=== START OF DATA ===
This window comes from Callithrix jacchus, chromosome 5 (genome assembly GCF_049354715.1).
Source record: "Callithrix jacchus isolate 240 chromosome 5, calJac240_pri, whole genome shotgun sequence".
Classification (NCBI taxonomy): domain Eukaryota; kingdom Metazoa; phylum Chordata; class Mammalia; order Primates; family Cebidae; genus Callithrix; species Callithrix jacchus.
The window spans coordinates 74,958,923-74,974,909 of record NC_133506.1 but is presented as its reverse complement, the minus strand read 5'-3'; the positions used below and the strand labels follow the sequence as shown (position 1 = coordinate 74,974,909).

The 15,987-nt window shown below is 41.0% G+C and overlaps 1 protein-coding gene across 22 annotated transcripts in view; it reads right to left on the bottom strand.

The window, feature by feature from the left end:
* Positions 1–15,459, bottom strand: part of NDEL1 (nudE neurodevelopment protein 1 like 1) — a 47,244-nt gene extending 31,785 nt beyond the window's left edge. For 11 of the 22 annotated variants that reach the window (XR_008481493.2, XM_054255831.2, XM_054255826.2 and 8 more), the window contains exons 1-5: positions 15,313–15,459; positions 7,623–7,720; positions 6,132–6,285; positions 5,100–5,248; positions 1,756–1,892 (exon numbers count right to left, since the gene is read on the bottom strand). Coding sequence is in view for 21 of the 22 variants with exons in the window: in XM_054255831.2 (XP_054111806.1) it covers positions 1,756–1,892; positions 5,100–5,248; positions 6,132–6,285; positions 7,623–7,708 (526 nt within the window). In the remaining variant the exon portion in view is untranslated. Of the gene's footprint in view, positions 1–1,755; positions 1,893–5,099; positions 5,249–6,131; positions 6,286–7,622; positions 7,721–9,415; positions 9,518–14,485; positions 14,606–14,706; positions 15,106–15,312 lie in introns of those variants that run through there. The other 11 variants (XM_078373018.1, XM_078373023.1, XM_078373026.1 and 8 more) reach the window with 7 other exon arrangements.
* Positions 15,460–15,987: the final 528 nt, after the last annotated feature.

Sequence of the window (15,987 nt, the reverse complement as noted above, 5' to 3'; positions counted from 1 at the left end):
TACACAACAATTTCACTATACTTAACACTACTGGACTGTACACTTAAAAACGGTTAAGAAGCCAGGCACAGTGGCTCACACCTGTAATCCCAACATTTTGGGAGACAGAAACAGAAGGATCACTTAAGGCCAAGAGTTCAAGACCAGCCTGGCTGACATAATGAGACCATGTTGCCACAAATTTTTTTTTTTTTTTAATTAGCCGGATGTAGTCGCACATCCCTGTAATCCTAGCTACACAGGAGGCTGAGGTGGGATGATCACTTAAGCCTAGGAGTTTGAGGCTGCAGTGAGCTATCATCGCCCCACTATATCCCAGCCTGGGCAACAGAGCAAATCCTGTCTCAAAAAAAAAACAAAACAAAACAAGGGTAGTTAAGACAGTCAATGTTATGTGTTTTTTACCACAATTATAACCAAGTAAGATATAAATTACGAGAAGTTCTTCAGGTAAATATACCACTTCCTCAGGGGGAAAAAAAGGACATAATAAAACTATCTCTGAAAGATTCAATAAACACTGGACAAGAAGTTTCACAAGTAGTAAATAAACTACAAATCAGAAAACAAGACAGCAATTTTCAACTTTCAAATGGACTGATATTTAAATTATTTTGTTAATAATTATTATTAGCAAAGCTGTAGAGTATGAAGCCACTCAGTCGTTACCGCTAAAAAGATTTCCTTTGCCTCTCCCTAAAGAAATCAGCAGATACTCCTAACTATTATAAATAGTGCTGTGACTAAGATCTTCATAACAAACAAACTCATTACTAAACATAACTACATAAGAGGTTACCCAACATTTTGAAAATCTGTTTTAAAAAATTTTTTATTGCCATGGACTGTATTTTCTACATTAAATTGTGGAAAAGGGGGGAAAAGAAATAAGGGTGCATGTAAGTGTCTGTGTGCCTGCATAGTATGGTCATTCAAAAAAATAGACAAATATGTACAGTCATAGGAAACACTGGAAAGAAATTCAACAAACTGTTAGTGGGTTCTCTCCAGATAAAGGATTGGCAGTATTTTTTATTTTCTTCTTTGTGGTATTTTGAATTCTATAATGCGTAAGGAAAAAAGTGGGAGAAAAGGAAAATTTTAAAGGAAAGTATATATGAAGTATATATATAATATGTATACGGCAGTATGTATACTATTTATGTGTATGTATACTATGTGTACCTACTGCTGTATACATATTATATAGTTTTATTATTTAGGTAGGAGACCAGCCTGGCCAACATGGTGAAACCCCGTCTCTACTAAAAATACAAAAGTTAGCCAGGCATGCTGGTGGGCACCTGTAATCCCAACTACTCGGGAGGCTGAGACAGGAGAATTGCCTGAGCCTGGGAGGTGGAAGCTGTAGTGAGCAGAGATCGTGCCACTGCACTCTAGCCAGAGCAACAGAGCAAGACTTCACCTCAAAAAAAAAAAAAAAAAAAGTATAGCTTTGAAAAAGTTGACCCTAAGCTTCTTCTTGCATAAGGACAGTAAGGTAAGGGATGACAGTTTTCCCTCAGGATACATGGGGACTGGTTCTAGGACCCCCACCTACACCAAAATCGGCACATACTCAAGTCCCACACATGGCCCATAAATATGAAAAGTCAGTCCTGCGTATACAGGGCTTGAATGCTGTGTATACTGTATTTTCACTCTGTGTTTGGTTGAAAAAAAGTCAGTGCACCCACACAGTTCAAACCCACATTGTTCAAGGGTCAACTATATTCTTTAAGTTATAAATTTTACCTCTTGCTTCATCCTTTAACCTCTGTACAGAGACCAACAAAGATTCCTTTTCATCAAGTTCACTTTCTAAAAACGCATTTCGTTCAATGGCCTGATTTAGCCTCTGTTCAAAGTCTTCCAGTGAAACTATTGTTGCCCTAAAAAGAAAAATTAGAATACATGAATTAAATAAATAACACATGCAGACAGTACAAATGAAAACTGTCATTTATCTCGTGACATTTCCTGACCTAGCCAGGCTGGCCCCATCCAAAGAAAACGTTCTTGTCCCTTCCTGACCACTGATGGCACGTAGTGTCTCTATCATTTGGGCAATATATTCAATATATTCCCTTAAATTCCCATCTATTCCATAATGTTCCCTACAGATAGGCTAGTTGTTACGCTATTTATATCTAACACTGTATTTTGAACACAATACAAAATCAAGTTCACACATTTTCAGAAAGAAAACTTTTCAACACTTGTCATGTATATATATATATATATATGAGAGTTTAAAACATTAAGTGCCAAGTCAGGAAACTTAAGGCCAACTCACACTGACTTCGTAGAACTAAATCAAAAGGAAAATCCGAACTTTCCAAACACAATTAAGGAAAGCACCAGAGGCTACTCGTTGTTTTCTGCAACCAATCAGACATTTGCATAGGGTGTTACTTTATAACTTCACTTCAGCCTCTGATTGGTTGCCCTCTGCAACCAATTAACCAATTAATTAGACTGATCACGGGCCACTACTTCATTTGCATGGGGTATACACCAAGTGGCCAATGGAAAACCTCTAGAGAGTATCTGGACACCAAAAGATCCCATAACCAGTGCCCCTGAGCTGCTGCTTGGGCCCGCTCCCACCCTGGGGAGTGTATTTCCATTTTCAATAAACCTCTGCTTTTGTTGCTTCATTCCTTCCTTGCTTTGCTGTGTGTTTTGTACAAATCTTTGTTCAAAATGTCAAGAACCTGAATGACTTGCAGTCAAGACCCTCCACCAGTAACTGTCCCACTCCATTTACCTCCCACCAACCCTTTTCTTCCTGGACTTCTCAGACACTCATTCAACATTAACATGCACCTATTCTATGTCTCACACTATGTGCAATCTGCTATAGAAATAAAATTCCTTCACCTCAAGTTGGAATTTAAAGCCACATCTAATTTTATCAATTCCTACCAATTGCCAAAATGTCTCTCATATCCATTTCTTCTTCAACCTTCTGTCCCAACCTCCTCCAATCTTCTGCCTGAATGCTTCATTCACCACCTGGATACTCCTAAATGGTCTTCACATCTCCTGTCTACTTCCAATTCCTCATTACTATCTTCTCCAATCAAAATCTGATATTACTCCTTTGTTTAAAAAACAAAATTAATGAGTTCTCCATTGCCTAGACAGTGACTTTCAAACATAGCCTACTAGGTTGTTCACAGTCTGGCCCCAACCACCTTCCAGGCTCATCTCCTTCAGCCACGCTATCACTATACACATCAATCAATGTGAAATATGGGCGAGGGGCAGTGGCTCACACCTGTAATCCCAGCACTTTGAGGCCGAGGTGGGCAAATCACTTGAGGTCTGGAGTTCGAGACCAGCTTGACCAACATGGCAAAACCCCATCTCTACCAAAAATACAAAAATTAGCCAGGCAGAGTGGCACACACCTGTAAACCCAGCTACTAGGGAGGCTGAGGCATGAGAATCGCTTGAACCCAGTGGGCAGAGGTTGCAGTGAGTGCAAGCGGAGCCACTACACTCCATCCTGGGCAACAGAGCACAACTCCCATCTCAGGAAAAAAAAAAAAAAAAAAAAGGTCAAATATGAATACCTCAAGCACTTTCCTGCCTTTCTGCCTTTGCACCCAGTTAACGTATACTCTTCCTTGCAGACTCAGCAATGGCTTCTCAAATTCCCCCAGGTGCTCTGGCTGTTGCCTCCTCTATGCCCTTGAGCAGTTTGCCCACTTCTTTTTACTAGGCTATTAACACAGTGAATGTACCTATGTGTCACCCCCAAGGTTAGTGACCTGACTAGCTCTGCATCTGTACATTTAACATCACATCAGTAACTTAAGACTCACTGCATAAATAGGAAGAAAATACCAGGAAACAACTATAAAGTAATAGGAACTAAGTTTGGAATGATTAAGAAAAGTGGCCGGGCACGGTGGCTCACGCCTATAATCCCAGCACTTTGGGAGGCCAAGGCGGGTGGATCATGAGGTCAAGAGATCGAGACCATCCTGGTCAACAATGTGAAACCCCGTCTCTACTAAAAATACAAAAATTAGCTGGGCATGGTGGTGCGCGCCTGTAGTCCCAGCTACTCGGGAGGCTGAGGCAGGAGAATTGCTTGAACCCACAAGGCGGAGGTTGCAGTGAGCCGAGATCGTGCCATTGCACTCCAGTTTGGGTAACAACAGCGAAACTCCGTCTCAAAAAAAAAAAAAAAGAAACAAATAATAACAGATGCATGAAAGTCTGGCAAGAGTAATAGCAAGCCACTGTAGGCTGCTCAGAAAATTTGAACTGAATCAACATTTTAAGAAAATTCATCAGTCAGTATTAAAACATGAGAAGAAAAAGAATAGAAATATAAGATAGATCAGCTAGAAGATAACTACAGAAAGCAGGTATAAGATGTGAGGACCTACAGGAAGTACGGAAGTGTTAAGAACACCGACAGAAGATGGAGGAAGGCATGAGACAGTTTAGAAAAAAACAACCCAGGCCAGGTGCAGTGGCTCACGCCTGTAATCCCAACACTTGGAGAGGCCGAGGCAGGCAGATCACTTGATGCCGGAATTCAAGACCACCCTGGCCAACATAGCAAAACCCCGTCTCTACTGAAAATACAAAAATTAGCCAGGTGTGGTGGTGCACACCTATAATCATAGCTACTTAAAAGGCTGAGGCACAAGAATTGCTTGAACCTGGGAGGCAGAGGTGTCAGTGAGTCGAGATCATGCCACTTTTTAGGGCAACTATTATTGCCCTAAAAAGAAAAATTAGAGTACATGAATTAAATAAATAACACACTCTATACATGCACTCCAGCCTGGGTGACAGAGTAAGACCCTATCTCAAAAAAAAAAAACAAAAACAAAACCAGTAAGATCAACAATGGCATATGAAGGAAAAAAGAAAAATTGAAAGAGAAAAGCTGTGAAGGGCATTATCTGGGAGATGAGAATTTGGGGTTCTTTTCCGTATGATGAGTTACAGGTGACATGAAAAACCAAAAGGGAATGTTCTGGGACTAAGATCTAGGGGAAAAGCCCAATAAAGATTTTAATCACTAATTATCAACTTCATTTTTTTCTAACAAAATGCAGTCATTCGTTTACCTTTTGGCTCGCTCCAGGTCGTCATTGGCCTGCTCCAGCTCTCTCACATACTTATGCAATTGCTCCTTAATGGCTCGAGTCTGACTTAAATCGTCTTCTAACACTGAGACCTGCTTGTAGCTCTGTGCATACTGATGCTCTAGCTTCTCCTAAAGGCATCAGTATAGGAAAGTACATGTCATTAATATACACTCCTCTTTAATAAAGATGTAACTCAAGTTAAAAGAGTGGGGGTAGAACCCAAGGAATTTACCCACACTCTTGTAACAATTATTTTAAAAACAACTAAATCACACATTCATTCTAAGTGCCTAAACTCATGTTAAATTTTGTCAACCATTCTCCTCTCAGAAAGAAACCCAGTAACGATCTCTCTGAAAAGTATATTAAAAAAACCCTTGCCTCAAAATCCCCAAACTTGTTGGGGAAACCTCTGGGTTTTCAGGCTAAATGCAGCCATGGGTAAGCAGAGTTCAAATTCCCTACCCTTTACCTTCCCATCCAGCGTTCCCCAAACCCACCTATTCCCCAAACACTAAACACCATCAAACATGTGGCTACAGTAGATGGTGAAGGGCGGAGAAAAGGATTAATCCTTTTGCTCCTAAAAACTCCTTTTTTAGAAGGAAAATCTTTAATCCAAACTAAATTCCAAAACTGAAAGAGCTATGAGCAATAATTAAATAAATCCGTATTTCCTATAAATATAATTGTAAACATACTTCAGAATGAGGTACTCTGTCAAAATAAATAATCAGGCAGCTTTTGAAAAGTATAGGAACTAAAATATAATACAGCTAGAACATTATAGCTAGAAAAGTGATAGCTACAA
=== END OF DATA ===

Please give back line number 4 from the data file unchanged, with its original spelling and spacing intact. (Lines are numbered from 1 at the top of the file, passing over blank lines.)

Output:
The window spans coordinates 74,958,923-74,974,909 of record NC_133506.1 but is presented as its reverse complement, the minus strand read 5'-3'; the positions used below and the strand labels follow the sequence as shown (position 1 = coordinate 74,974,909).